Responses to Statement 14 “In your opinion, which of speed or accuracy is more important for a professional translator?”.
Figure 5

Responses to Statement 14 “In your opinion, which of speed or accuracy is more important for a professional translator?”.

Responses within this set showed high agreement scores. Statements 12 and 13 had a moderate positive correlation (correlation coefficient r = 0.608), and both showed that students overwhelmingly agreed with considering speed in translation not only as an important aspect for professional translators but also as one of their defining traits. These results are found to align with the belief identified in the previous set that the question of speed does not occupy centre stage in the minds of the trainees as it is believed to belong to the professional realm rather than the training context.

However, when asked to identify priorities for the professional context, respondents clearly put accuracy first (Figure 5) with only a small percentage (14.49%) indicating that speed and accuracy were equally important. This, added to the fact that more than 72% of the respondents indicated that they did not know the number of translated words per hour norm, confirms the limited awareness of questions of speed and productivity.

In summary, and as an answer to the first research question, “What are the students’ beliefs about productivity?,” the overall findings show a population that lacks awareness of the dimensions of time and translation productivity. The identified beliefs about the question of speed can be summarised as follows:

  1. time is necessary to produce accurate translations,

  2. the number one objective during training is to improve language skills,

  3. students should not be assessed on speed,

  4. the introduction of speed should be left until the latest stages of training, if at all,

  5. speed is primarily a matter of experience,

  6. speed only concerns professional translators,

  7. even within a professional context, accuracy and quality prevail over productivity.

As argued in the literature (Han 2017, Horwitz 1987, 1988, Richardson 2003), beliefs are critical to the way students interact with what they study and can affect the learning process and its outcomes. Given the beliefs the surveyed students have about translation speed and productivity, it becomes clear that they are ill prepared to embrace speed as a key facet of the translation process, or to come to terms with speed as an aspect they must cultivate.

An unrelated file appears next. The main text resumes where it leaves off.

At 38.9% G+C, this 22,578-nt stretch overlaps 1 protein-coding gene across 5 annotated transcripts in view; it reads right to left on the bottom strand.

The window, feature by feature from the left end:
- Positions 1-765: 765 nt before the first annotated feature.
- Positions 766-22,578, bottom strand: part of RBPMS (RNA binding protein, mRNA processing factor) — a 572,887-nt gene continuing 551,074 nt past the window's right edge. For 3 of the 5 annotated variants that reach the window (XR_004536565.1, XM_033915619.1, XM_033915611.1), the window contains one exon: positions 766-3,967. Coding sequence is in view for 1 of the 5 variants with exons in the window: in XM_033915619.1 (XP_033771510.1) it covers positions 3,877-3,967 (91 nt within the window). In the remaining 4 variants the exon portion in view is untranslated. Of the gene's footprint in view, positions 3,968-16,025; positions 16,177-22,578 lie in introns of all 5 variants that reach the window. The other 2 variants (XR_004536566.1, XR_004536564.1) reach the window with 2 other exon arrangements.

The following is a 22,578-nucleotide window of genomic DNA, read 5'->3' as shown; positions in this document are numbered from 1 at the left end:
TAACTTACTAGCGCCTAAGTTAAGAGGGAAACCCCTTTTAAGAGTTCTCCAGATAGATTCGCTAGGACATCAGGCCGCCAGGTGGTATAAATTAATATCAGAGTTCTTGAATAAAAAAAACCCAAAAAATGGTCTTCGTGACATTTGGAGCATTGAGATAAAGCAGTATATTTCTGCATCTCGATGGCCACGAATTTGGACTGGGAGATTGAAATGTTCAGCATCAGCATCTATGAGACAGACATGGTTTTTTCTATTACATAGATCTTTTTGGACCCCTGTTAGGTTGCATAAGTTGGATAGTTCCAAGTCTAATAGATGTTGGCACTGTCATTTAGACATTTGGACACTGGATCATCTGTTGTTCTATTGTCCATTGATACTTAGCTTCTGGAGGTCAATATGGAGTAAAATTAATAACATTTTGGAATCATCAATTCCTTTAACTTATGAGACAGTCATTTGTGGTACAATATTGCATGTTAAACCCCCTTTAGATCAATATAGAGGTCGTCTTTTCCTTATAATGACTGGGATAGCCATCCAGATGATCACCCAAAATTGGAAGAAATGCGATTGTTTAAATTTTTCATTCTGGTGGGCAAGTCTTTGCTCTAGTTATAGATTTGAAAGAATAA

3.2 Teacher interviews (research question 2)

The interviews were loosely organised into sections, all of which were meant to collect data to answer the second research question: “What aspects of the curriculum contribute to students’ beliefs about productivity?.” The four participants involved are identified as Interviewees I, II, III, and IV. Interviewees were asked to respond to the questions insofar as these were related to their translation practice courses. The interviews started with introductory fact-finding questions on the existence of an explicit focus on speed performance in course and programme objectives. This was followed by a discussion of the themes of assessment, class activities, translation speed and the students, and suggestions for the integration of speed in the curriculum. The data collected from these interviews were coded and categorised using thematic analysis (Braun and Clarke 2006). The categorisation was discussed and agreed upon between the authors and the analysis focused particularly on the similarities and differences in participant perspectives, and the identification of unanticipated insights (Braun and Clarke 2006, 97).

  1. Inbuilt focus on productivity

    With Course Learning Outcomes (CLOs) representing the observable knowledge, skills, and attitudes which students should acquire upon completing a course, they offer a clear indication of the general orientation a course is following. On the question of whether their CLOs expressed a focus on translation speed and productivity, the four interviewees admitted that this focus did not exist. The practical translation courses in question did not include activities that were designed specifically to enhance productivity among students. To account for this situation, Interviewee II emphasised the fact that in his course the focus was mainly on activities that were meant to improve “language aspects” and “translation skills.”

    Interviewee IV provided a more nuanced response arguing that although aspects of productivity were not explicitly mentioned in CLOs, they were still “implied” as one of his CLOs stipulated that the course was intended to help students “translate to professional standards.” The same interviewee further argued that these “professional standards” were the subject of multiple class discussions where “I explain that generally speaking in the industry, a professional translator should be able to finish 250 words per hour.” He further mentioned that his class activity tasks were usually timed and that “I keep reminding them explicitly that a good translation is a translation that is finished in a specific time” and “I keep reminding them that translations have deadlines in a professional context.”